|Charley casting to brookies with Flicka supervising|
Right now, conditions are about prime for floaters on the Big Hole River and if our last weekend on the river is an example, people are taking full advantage of water conditions more typical of late June than late July.
Still, I’d bet that we’re still a good week or so away from good wade-fishing, and if you do find a good spot to walk along the edges of the river, you’ll be facing a long parade of drift boats and rubber rafts coming your way.
An alternative might be to explore some of those many squiggly blue lines on topographical maps, those high country creeks that have been pouring all that water down to our rivers the last couple months. That reservoir of melting snow is finally diminishing and the creeks are dropping.
Our friend, Charley Storms of Evansville, Indiana, joined us this past weekend for camping and fishing. He and a cousin from Philadelphia had spent the week at an area fishing lodge, enjoying good float fishing, but when I suggested exploring some creeks, he was ready for new adventures.
The first creek we tried didn’t pan out, though the drive up the valley was worth the trip from the standpoint of wildflowers. The mountain meadows were a riot of color from a profusion of wildflowers. The creek, however, was still too high for flyfishing.
We moved to another creek and had some action, catching a couple fish plus getting a few more rises. Still, the lower part of the stream had more water than desirable, so we drove farther up the valley.
At higher elevations, conditions were about perfect. There was plenty of water, but it was easy wading up and down the creek. The biggest challenge was finding runs that weren’t choked with willows. By walking around, however, it was no problem to find runs and pools where there was casting room.
Creek fishing is flyfishing simplified. You don’t need fancy equipment or hundreds of different flies to match the hatches. In high country creeks, the growing season is short so fish can’t afford to pass up too many tidbits of food passing by. A small, bushy fly, perhaps one already chewed up on some other trip, is just about perfect.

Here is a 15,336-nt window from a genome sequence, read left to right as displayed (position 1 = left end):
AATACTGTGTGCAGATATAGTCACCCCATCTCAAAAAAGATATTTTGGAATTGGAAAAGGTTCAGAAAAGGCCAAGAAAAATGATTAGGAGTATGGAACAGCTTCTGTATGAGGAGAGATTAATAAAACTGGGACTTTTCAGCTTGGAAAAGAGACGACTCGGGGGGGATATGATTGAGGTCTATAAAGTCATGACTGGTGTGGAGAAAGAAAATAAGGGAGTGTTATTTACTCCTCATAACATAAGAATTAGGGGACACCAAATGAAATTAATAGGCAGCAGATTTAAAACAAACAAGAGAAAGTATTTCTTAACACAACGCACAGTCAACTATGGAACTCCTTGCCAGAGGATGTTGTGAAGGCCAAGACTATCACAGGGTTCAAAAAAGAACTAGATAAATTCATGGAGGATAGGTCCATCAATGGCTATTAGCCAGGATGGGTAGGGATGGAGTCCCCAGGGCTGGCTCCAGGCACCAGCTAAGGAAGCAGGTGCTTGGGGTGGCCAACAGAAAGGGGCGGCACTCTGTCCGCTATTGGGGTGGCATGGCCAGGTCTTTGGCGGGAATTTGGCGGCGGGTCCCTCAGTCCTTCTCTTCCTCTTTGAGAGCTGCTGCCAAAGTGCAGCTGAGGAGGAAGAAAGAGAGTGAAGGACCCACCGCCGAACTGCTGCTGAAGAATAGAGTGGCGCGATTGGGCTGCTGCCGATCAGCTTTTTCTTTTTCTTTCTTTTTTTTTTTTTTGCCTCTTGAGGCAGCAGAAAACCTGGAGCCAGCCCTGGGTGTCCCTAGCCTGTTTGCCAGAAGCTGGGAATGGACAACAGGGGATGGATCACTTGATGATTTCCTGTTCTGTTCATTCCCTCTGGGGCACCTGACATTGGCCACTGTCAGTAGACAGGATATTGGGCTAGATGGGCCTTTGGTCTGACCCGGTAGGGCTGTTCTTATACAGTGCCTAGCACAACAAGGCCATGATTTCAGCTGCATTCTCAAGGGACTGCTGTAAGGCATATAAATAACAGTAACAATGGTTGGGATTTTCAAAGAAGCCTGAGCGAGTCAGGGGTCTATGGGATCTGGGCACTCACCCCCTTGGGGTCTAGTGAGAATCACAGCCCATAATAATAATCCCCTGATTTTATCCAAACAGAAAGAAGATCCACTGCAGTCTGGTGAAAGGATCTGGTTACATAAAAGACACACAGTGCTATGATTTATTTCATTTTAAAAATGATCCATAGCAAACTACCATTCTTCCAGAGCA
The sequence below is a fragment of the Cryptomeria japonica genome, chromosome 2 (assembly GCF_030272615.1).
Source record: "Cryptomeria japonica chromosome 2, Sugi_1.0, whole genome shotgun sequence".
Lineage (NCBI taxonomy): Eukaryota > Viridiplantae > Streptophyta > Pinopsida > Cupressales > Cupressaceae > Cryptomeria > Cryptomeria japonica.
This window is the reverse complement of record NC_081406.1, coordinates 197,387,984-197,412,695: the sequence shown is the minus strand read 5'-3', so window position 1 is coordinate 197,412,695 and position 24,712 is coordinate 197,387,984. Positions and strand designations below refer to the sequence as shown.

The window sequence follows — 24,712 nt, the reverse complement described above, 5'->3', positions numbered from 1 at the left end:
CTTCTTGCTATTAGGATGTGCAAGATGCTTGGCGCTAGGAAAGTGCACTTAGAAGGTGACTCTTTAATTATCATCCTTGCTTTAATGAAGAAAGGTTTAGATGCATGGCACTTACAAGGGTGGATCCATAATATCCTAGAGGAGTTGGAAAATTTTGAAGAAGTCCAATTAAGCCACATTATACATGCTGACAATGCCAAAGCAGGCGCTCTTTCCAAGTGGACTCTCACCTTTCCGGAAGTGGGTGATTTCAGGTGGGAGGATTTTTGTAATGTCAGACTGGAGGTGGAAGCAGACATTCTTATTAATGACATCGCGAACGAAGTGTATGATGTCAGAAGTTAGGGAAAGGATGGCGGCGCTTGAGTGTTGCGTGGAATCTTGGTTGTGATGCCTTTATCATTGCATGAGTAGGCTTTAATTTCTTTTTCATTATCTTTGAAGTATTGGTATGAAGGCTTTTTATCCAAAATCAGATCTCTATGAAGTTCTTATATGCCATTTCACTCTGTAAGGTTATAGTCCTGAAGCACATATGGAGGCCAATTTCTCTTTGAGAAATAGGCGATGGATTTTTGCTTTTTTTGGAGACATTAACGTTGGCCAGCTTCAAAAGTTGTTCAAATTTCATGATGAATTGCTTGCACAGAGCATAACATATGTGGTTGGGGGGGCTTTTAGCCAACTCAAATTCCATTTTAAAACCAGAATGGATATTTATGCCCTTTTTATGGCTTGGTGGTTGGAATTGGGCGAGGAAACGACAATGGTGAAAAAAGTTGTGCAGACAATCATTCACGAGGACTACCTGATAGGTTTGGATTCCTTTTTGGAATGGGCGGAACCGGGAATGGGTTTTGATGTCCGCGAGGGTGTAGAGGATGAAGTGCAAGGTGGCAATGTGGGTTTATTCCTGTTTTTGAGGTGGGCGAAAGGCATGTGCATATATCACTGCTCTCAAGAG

For better or worse, most high country creeks are overrun with small brook trout. I think of them as the knapweed of trout. They’re not native to the West and they outcompete our native cutthroat. Ironically, on many eastern waters where brook trout are native, rainbow trout, originally imported from West Coast rivers, are the evil alien invaders. On the bright side, brook trout are abundant and if you’re hungry for a fish dinner, go ahead and fill your creel, and if you don’t have a creel a plastic grocery bag or forked willow stick will work almost as well.
I have a friend in Idaho, Chris Hunt, who is a writer and a staffer for Trout Unlimited. He has a website titled, www.eatmorebrooktrout.com, and a slogan, “Save the west; eat a brook trout.” If you need an endorsement for guilt-free fish munching, go no further.
The fish Charley and I caught weren’t trophies, unless you consider an 8-inch fish a trophy. Despite their diminutive size, these brookies are mature fish and one of them was even full of eggs developing for fall spawning.
The final reward for a fun-filled day of fishing, however, was back in camp. I spritzed the fish with olive oil, sprinkled them with salt and pepper and put them on the charcoal grill. In a few minutes the fish were perfectly done and we ate them as appetizers while venison steaks took their turn on the grill for our dinner’s main course.
I’m looking forward to fishing the Big Hole and other waters during what’s left of summer, but I’ll reserve more time for some of those headwaters creeks.